My first impressions about the

Fuji Film XT2

Fujifilm XT2 First Impressions, Introduction

Before I share my Fujifilm XT2 First Impressions. It would probably best to first read my first post in the Fujifilm series,  How I got tempted by mirrorless cameras and how I ended up buying a XT2. I highlighted the reasons why most photographers changed from DSLR’s to mirrorless. These reasons also being the core factors why I ended up changing to mirrorless. In this post I am going to share my first impressions of the Fujifilm XT2  after a year of use for wildlife photography.

I have never used film

I am surprised that I never started my photographic journey earlier in my life, it would have given me experience with film. So I am “that” generation of photographer that never shot film. We are slowly becoming the majority of photographers out there. So my photographic journey is much simpler than what most working photographers had to have gone through. All I did, bought a camera and a few lenses, later a computer and I was off. I could, shoot, edit and deliver the images with minimal effort. This digital process has made everything so easy that you get to a point that you are not being challenged any more. As I mentioned in the first post in this series, How I got tempted by Mirrorless, photography became very automated for me. So I was looking for a challenge.

Falling in love with photography, by making each image an event

I was not looking at Mirrorless cameras to rid me of my photographic boredom. Rather it was the fact that Fujifilm had build their entire system around manual controls of the exposure triangle. A dial for ISO, Shutterspeed and an aperture ring on the lenses. Something I had last seen on a Canon A1, that my father in law had given my wife before she moved into the bush. Manually controlling the exposure with a tactile dial, makes each photograph an event on its own. Something I think film photographers can relate to. Yes you could use a Fuji camera completely automatically, but that was not the point. Fujifilm had almost designed the camera for you to fall in love with shooting it completely manually. Where DSLR camera brands were trying to make it easier to shoot a camera automatically.

Its an amazing teaching tool

Right off the cuff, I have to say, this camera is not for a novice photographer. Or rather it will frustrate a photographer immensely if they don’t truly understand exposure. I thought I did and I teach photographers daily about exposure. In theory, the Fujifilm XT2 and I am sure all other Fujifilm cameras do the same. They bring the practical side to the theory very quickly. Now on my photography workshops and private photographic safaris. I have a tool the shows people practically what happens when you change one setting by rolling a dial over. They don’t just see what happens they feel it. Sort of like having a $1000.00 in cash compared to a $1000.00 on a card. DSLR can show you the changes after the photograph has been taken, but you cannot see or feel it before you take it.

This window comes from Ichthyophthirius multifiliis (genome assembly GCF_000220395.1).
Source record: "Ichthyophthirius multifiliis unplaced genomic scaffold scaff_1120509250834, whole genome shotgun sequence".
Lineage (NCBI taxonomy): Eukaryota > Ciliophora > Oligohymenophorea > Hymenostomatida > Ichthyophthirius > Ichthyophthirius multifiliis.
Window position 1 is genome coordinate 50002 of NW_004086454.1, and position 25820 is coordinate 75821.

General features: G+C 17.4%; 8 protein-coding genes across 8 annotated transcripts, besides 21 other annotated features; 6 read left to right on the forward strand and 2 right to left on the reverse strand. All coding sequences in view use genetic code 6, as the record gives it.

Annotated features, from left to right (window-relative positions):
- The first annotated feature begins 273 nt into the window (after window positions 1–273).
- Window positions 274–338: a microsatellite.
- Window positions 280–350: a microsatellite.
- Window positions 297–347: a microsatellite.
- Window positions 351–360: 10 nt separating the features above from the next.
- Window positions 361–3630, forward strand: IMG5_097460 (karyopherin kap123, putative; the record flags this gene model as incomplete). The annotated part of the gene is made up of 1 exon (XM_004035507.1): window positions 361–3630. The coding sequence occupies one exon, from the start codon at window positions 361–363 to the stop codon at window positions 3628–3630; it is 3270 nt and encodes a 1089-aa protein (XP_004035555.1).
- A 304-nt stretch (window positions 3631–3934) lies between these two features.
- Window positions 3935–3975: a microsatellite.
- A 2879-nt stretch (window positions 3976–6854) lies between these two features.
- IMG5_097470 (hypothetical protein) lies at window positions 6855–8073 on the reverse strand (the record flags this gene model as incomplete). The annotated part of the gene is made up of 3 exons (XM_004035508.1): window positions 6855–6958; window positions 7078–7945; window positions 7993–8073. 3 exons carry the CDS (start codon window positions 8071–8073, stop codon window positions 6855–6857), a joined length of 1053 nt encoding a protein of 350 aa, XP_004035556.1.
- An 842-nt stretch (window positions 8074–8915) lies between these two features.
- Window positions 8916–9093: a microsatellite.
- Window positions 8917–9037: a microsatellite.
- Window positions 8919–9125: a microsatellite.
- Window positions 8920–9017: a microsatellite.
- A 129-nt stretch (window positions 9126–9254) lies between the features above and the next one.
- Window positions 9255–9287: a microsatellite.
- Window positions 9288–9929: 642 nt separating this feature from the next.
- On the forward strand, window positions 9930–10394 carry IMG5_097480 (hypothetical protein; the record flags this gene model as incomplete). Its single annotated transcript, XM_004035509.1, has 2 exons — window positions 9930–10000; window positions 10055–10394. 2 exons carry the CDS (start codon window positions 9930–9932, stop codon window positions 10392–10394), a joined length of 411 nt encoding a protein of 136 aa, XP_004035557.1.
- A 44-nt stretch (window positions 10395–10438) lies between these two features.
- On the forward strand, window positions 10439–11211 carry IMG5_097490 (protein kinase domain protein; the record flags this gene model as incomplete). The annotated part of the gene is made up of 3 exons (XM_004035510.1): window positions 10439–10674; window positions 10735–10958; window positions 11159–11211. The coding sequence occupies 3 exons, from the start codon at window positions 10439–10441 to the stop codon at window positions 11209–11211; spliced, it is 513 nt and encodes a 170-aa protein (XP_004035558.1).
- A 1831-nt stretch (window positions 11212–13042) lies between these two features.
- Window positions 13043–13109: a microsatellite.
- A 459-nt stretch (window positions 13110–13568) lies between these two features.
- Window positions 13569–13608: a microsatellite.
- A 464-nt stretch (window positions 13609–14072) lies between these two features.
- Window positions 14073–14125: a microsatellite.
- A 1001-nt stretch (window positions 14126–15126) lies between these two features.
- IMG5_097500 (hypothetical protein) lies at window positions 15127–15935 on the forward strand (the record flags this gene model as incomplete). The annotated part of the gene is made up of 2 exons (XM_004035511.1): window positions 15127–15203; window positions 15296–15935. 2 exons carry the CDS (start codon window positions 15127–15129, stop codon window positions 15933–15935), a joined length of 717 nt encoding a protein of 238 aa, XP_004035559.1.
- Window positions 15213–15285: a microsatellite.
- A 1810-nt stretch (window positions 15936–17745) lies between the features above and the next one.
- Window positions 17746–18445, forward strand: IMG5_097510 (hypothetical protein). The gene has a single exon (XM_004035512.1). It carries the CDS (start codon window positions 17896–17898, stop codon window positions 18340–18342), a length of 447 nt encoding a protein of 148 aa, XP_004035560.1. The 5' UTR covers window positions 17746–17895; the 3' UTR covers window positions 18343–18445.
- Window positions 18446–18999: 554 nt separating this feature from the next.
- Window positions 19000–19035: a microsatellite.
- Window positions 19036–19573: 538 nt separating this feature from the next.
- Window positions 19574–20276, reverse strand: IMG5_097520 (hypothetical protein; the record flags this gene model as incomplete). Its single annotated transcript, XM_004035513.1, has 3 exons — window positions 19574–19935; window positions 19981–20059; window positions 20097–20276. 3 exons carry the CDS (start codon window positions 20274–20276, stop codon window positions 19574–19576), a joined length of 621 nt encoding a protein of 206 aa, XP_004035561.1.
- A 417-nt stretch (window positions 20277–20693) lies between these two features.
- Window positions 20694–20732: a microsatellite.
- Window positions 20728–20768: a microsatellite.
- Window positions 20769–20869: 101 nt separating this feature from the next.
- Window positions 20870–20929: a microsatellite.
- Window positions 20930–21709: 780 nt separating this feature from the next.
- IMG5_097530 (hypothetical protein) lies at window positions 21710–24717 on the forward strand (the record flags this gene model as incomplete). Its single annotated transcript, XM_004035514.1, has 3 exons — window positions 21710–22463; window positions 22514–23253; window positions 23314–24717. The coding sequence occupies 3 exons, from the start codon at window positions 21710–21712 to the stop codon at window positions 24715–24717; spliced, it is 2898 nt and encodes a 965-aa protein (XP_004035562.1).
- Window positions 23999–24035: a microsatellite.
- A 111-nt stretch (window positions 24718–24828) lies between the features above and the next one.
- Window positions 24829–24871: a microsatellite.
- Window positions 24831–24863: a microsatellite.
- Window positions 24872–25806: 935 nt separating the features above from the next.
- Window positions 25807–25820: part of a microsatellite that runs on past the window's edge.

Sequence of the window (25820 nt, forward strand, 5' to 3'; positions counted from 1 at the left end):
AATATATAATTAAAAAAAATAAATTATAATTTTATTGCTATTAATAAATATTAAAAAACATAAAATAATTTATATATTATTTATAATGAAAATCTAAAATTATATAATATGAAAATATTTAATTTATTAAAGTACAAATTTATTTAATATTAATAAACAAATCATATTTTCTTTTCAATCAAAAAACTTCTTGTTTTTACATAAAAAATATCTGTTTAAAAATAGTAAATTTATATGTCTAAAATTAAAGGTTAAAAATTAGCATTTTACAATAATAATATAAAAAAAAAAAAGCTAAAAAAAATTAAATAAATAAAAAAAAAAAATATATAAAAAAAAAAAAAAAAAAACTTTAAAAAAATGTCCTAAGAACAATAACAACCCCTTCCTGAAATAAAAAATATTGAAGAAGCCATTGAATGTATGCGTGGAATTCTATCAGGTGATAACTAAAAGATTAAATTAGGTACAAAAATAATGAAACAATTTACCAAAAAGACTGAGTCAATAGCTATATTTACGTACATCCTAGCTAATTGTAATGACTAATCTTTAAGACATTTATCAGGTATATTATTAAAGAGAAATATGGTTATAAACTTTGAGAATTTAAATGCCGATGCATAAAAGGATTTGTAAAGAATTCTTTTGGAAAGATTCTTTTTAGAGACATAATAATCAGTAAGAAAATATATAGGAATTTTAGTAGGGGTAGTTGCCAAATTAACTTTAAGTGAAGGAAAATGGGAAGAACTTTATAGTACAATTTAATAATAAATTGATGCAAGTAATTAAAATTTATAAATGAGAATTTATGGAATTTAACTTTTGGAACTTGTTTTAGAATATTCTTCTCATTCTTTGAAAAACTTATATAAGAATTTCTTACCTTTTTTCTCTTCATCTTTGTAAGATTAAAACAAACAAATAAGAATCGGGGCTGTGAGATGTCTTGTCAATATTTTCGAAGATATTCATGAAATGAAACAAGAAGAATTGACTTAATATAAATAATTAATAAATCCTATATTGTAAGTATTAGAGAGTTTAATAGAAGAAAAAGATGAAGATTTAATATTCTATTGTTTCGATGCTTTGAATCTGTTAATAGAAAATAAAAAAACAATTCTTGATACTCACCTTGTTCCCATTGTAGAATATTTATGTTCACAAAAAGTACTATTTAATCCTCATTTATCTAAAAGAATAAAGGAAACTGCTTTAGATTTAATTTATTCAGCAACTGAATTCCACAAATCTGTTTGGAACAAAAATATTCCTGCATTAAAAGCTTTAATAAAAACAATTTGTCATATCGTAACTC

I will also say that a new person to photography we not learn about exposure quicker than having a fuji in their hands.

The joy of getting out and shooting

When I first bought the Fujifilm XT2, I was so excited that I just wanted to share my enthusiasm with my photography peers. It was a honeymoon that did not last very long, soon I ran into the “worming” noise issue that so many Fuji photographers had written about. What stressed me out was when people asked, “how was the new camera”. I just replied “fine”, I was not a happy camper. Combine this we my frustration in getting the very complex autofocusing system to work at a level that I had seen on youtube. Well my hit rate of sharp images where dismal.

These two things had me contemplating my new choice in camera and if it was not for a single thing, I would have sold it. When you have the XT2 in your hands, you are smiling. The noise issue becomes irrelevant and  at the time I did not own a Fujinon telephoto lens. So just did not photograph anything that moved. I was spent weekend exploring remote patches of bush with my son, something I never did with the DSLR. I could have, but I did not and that was because photography with a DSLR for me was boring. Looking for photographic opportunities  that was beyond my normal genre of wildlife made photography fun again.

Speeding up the learning curve for others

I have mentioned the “worming” that can be found in the noise from an X-trans sensor and that the focussing system is complex. These are some of the issues I encountered and there are more. I am however a believer in the philosophy that if one present a problem with its solution, then there is no problem. So my next post will be on how I over came some of the problems I encountered with the Fujifilm XT2. More importantly how I found ways around them or solutions to them.



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